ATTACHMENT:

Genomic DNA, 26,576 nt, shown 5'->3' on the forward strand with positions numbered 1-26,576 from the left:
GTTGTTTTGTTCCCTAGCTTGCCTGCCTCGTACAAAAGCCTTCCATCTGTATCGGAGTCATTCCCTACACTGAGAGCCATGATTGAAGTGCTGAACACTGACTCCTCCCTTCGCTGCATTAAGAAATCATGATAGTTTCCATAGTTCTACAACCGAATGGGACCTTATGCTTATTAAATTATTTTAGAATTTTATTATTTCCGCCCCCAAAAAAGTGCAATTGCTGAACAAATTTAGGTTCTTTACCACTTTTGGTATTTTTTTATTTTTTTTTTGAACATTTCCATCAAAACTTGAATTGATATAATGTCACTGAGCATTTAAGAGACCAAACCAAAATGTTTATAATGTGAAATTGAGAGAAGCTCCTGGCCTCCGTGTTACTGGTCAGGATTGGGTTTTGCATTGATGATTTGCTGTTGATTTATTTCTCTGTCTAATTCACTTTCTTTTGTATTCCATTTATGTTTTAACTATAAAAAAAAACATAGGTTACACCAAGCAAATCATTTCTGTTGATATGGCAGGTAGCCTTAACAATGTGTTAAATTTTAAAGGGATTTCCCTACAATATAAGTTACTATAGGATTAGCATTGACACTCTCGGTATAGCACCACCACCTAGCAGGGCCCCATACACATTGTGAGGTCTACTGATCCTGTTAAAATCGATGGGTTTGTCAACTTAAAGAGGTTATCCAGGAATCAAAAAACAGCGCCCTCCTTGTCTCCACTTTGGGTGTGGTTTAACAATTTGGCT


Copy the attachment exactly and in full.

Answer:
Genomic DNA, 26,576 nt, shown 5'->3' on the forward strand with positions numbered 1-26,576 from the left:
GTTGTTTTGTTCCCTAGCTTGCCTGCCTCGTACAAAAGCCTTCCATCTGTATCGGAGTCATTCCCTACACTGAGAGCCATGATTGAAGTGCTGAACACTGACTCCTCCCTTCGCTGCATTAAGAAATCATGATAGTTTCCATAGTTCTACAACCGAATGGGACCTTATGCTTATTAAATTATTTTAGAATTTTATTATTTCCGCCCCCAAAAAAGTGCAATTGCTGAACAAATTTAGGTTCTTTACCACTTTTGGTATTTTTTTATTTTTTTTTTGAACATTTCCATCAAAACTTGAATTGATATAATGTCACTGAGCATTTAAGAGACCAAACCAAAATGTTTATAATGTGAAATTGAGAGAAGCTCCTGGCCTCCGTGTTACTGGTCAGGATTGGGTTTTGCATTGATGATTTGCTGTTGATTTATTTCTCTGTCTAATTCACTTTCTTTTGTATTCCATTTATGTTTTAACTATAAAAAAAAACATAGGTTACACCAAGCAAATCATTTCTGTTGATATGGCAGGTAGCCTTAACAATGTGTTAAATTTTAAAGGGATTTCCCTACAATATAAGTTACTATAGGATTAGCATTGACACTCTCGGTATAGCACCACCACCTAGCAGGGCCCCATACACATTGTGAGGTCTACTGATCCTGTTAAAATCGATGGGTTTGTCAACTTAAAGAGGTTATCCAGGAATCAAAAAACAGCGCCCTCCTTGTCTCCACTTTGGGTGTGGTTTAACAATTTGGCT